Located in a big valley near Ellicott City, Maryland, Patapsco features an appealing mix of fast-flowing trails, rock gardens, bridges, and switchback curves with well-maintained berms and trails. This park also features a pump track where riders can practice their jumps.
Rosaryville in Upper Marlboro, Maryland is an excellent trail for beginners and intermediates, featuring a 10-mile perimeter loop through a beautiful forest with a fun, easy flow, a few moderate ascents and a generally mellow vibe. Be careful to look for equestrian riders who share the park.
Learn more about all three tracks at www.singletracks.com
Nats fans enjoyed more than a ball game Friday night when they were treated to a concert by local rock band Hand Painted Swinger. The crowd got pumped for the game at Budweiser Terrace, jamming to modern and classic rock hits while the Nats got ready to face the Texas Rangers! Photos: Devin Overbey
The Washington Mystics’ Emma Meesseman is an extremely busy person. The 6’4” center from Belgium had just ended her EuroLeague Women season with BC UMMC Ekaterinburg before heading to DC for the start of the Mystics campaign in late May. But before getting comfortable, she prepared to head back home to participate in the FIBA world championship qualifiers with her national team. Prior to her venture to Europe last month, we had a chance to speak with the budding superstar about her newest teammate, players she looks up to and flying in airplanes.
On Tap: When did you start playing basketball, and what attracted you to it?
Emma Meesseman: I started playing when I was five years old. At that time, I just loved playing all kinds of sports with a ball. I did like basketball a lot though, because my mother used to play and achieved a lot of things in Belgium. I wanted to do the same thing and be better.
OT: What are your personal expectations for this season?
EM: I just want to get better at every aspect of the game. Overseas, I have been working a lot on shooting the ball quicker. It’s more technical, so I’ve got to keep bringing that to the court.
OT: Some people have mentioned you as an MVP candidate. Is that a goal of yours?
EM: My ultimate goal is to get that ring with this team. I will try to do my best and give everything in order to do so, but individual titles have never been a goal for me.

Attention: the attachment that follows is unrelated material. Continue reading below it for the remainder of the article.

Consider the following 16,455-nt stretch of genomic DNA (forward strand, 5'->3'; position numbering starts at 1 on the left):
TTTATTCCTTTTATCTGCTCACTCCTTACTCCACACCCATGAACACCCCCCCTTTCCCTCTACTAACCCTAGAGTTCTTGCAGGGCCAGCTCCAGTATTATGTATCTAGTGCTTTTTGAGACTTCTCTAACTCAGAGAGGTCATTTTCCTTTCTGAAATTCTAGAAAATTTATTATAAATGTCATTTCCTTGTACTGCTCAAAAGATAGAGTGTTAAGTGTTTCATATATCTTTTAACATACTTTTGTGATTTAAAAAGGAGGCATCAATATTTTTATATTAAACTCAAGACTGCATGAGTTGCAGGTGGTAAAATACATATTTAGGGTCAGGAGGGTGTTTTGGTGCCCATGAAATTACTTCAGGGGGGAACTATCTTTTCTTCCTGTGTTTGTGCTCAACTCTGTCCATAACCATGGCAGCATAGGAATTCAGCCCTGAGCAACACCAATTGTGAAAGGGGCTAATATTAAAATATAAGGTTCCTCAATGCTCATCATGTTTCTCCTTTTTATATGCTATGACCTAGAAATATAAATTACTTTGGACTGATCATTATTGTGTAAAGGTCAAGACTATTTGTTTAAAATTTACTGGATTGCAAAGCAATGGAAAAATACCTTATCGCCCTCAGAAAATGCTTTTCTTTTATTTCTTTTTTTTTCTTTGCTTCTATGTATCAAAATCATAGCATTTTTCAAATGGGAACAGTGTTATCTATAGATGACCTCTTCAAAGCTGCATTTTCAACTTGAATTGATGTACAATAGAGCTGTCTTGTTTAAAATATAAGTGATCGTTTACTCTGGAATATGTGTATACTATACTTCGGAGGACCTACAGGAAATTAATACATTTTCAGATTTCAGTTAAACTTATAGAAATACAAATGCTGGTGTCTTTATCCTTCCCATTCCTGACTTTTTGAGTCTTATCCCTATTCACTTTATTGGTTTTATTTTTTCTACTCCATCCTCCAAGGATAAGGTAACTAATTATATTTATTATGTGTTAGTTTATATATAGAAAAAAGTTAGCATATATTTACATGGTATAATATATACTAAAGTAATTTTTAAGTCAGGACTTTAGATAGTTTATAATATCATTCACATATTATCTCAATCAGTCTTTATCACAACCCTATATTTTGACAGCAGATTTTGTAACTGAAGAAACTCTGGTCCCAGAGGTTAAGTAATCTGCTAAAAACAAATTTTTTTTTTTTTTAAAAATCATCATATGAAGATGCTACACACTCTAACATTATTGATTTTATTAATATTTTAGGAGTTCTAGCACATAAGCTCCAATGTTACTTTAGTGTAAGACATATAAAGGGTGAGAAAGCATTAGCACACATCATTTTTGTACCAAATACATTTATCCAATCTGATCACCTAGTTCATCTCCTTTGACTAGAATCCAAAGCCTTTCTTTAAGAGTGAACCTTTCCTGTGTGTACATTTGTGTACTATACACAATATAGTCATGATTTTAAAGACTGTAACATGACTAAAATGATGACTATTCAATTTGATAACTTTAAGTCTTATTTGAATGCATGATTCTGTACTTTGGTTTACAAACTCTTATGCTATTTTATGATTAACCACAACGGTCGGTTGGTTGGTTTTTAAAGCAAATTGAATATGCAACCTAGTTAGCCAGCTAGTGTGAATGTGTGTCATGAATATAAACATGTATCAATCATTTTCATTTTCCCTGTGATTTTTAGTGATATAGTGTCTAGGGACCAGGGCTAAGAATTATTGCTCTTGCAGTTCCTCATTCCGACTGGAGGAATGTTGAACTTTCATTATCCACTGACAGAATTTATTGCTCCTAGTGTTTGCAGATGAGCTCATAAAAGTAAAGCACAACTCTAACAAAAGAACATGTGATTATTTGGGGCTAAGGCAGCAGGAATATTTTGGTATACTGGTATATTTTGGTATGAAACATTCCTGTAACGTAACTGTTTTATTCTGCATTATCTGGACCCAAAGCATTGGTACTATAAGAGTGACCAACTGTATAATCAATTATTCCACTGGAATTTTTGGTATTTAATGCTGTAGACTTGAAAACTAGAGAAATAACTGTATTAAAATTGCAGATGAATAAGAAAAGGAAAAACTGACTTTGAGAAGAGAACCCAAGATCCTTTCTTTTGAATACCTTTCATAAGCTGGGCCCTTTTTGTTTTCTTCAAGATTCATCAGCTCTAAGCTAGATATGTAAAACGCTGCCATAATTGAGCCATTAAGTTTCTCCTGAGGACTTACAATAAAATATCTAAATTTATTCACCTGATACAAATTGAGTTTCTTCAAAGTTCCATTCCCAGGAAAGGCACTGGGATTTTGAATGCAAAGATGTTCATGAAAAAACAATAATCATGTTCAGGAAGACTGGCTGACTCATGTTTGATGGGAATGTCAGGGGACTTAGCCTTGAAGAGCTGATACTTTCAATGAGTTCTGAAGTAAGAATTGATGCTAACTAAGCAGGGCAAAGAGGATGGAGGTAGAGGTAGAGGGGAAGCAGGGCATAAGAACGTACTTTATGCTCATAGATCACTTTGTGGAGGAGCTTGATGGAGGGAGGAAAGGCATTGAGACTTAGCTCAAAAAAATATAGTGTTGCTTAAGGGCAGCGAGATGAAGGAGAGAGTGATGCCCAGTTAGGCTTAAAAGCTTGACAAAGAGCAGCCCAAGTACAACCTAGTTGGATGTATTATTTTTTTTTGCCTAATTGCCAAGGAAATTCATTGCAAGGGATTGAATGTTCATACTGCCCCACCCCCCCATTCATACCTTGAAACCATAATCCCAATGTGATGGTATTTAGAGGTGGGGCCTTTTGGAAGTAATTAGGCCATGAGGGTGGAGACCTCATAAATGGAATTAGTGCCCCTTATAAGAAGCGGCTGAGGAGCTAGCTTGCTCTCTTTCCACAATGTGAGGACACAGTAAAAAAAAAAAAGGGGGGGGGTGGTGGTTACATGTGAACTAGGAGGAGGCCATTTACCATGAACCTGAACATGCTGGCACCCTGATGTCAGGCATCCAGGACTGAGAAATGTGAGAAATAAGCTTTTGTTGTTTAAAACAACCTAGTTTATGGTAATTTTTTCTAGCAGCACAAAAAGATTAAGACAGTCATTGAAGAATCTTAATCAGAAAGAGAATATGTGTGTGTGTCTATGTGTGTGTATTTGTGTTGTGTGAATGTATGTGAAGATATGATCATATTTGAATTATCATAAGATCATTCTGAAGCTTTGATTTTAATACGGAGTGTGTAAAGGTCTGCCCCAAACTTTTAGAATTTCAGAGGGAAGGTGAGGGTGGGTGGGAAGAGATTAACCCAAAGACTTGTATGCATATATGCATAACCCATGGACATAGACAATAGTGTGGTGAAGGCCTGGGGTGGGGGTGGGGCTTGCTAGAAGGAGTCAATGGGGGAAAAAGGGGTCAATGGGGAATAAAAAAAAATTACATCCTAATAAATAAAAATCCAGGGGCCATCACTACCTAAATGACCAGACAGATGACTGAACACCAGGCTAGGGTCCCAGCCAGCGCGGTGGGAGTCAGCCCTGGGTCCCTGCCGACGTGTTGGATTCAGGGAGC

OT: I know you haven’t played much with Elena Delle Donne yet, but what has that experience been like so far?
EM: It has been great. She’s a great player and person, and it is so fun to even think about all the possibilities that we have with her. We’re still getting to know each other better, but I am sure we’ll have a fun season.
OT: Is this the most talented team you’ve ever played on? What do you expect from the Mystics?
EM: It pretty much is. It is definitely the one that gives me the best feeling and makes me really believe that we can achieve something big. I don’t want to think too far [ahead] already. I am more of a person that takes everything step by step, game by game. We just have to win as many [games] as possible in order to get to the playoffs.
OT: What players do you look to for inspiration and improvements on your game?
EM: I don’t watch specific players for certain moves. But I can watch any basketball game and see moves and think to add them. I do like the style of Larry Bird a lot. I find myself more and more looking up clips of him.
OT: A lot of European players adopt NBA teams growing up. Did you adopt a team, and if so, do you still root for them?
EM: Growing up, I never watched a single NBA game. I watched some highlights of different games, but I never rooted for a team. Since playing in the WNBA, I’ve gotten to watch games on TV, so if there is one team that I look up to, it’s the San Antonio Spurs. The way that they play together is like magic. To me, that is perfect basketball.
OT: It must be tough to balance playing on pro and national teams. Do you ever get tired of traveling around the world so much? What do you do on all those plane rides?
EM: This year is the first year I combined the national team with the WNBA. I’ll have to wait and see how that goes, but on both teams, there is a great staff that helps me the best they can. It is kind of hard to be away from home year-round, to keep playing basketball nonstop. But as long as I take care of my body and keep loving basketball, I fully enjoy it. I do have to admit that traveling used to be way more exciting than it is now. Being on a plane is boring now, and I hope every single time that I’ll be able to sleep to pass the time.
OT: Is it hard to watch the Mystics when you’re away for prolonged amounts of time?
EM: I have not been in that situation just yet, but can for sure imagine it will be hard to see them play while I am overseas. But I would feel the same if I was not able to play with my national team.
OT: What’s your favorite part of playing in DC?
EM: The city is amazing to me. It is the place that feels closest to home for me. Also, the fact that when I came here, Coach T [Mike Thibault] was completely rebuilding the team; I was kind of here from the start. It’s so cool to see the progression we have made, and to play with teammates that are friends.
For more information on the Washington Mystics’ 2017 season, visit mystics.wnba.com.